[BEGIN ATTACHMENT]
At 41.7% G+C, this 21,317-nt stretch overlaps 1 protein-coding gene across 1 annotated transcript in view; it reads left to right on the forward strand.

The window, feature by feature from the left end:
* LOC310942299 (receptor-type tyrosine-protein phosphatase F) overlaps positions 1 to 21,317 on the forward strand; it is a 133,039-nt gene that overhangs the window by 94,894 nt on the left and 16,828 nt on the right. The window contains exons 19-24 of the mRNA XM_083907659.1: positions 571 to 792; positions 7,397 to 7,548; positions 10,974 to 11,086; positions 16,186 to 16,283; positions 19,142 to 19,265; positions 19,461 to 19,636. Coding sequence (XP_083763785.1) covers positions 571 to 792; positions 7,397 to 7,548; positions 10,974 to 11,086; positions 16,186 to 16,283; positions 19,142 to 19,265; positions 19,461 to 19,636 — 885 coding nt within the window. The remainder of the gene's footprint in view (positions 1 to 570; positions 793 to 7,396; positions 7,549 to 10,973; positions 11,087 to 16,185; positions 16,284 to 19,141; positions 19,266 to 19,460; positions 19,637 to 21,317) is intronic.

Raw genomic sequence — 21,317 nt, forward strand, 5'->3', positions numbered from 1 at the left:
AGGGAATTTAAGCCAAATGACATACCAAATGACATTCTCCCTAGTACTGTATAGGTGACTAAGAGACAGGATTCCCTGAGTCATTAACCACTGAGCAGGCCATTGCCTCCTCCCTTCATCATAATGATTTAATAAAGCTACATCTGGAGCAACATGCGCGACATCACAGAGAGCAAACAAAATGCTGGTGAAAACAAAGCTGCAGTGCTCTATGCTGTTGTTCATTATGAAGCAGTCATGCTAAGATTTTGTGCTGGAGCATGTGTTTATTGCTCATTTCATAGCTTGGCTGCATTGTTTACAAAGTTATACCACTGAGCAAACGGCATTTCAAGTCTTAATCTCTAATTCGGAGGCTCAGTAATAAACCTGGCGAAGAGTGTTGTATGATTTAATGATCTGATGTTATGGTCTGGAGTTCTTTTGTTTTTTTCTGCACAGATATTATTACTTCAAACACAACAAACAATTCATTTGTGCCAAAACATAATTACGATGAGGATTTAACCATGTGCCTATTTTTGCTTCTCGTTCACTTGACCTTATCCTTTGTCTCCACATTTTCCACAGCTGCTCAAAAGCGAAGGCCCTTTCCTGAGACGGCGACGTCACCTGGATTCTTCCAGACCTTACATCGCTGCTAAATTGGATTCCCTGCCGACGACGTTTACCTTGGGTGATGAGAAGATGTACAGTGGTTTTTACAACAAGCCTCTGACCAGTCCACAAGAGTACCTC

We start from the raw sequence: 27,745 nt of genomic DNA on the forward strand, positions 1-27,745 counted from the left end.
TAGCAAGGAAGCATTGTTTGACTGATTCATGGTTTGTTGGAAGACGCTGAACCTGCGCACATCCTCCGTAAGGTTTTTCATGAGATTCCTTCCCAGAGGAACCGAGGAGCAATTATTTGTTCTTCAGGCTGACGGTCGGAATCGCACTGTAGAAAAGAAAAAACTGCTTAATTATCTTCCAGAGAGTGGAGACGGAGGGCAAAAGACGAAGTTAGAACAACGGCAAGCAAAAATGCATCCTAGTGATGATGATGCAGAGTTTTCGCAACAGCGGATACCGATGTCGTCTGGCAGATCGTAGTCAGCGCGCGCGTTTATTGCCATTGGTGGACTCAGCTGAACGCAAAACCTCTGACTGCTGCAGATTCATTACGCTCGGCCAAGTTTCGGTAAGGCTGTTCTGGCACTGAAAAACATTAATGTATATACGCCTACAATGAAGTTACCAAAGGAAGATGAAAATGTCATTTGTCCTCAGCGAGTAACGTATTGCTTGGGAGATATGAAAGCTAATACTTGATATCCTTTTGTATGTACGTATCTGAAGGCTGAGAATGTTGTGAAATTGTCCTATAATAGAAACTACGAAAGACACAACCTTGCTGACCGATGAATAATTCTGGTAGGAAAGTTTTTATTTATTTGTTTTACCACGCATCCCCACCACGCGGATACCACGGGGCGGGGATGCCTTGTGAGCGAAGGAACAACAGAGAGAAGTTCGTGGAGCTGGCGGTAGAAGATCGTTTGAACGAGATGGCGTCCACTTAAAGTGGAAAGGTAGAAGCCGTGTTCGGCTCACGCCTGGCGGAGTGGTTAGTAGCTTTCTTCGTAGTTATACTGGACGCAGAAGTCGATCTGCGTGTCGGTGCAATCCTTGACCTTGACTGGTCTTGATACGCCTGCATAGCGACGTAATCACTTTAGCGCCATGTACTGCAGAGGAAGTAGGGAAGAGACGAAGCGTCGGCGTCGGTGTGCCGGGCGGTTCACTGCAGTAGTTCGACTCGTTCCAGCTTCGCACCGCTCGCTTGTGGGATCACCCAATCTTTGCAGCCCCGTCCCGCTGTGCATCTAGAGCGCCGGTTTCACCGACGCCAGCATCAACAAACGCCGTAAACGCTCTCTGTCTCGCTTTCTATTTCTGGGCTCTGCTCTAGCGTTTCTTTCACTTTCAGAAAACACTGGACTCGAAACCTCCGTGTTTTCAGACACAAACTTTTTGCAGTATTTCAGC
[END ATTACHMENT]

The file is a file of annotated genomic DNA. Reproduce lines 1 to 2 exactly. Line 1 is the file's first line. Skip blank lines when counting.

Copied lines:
At 41.7% G+C, this 21,317-nt stretch overlaps 1 protein-coding gene across 1 annotated transcript in view; it reads left to right on the forward strand.

The window, feature by feature from the left end: